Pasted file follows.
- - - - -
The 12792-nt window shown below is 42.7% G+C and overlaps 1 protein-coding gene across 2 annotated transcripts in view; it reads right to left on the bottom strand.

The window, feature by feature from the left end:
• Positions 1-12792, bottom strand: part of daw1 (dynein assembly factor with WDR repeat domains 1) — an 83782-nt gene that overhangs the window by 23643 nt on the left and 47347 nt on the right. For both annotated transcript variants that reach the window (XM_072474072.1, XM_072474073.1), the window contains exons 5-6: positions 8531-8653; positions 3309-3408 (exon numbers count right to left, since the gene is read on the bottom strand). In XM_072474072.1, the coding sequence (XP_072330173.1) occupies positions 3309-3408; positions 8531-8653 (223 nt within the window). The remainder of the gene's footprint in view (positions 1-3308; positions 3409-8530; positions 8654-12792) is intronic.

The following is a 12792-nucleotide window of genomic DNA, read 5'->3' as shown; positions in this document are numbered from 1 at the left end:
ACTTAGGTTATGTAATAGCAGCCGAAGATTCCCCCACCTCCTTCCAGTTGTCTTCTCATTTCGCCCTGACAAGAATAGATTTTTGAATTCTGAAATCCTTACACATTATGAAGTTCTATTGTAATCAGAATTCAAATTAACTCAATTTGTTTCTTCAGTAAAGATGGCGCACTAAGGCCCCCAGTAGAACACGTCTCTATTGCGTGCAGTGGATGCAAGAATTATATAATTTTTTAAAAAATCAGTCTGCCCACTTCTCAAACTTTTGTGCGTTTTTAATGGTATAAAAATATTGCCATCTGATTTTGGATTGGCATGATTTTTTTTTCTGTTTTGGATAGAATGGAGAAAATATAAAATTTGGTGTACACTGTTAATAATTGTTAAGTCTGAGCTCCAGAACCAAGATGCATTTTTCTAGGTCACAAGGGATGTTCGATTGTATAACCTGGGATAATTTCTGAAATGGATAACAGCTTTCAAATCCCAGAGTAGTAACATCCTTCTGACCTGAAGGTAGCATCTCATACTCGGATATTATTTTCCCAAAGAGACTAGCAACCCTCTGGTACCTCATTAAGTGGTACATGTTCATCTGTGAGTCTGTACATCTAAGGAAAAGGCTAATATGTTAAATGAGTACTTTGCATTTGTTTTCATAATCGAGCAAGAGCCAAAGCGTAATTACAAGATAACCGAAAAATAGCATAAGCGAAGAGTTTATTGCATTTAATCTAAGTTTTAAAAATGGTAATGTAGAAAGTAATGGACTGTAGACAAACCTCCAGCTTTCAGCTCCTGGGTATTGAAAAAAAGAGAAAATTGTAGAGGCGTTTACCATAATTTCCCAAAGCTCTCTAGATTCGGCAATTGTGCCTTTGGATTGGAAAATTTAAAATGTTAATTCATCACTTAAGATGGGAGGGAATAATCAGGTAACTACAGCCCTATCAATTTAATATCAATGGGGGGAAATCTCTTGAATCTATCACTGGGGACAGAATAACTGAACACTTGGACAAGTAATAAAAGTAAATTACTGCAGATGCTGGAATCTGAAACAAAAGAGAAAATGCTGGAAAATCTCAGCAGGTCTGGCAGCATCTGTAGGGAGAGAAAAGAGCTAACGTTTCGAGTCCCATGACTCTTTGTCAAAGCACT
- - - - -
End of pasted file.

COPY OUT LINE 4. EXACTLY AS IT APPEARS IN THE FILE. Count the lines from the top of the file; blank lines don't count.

The following is a 12792-nucleotide window of genomic DNA, read 5'->3' as shown; positions in this document are numbered from 1 at the left end: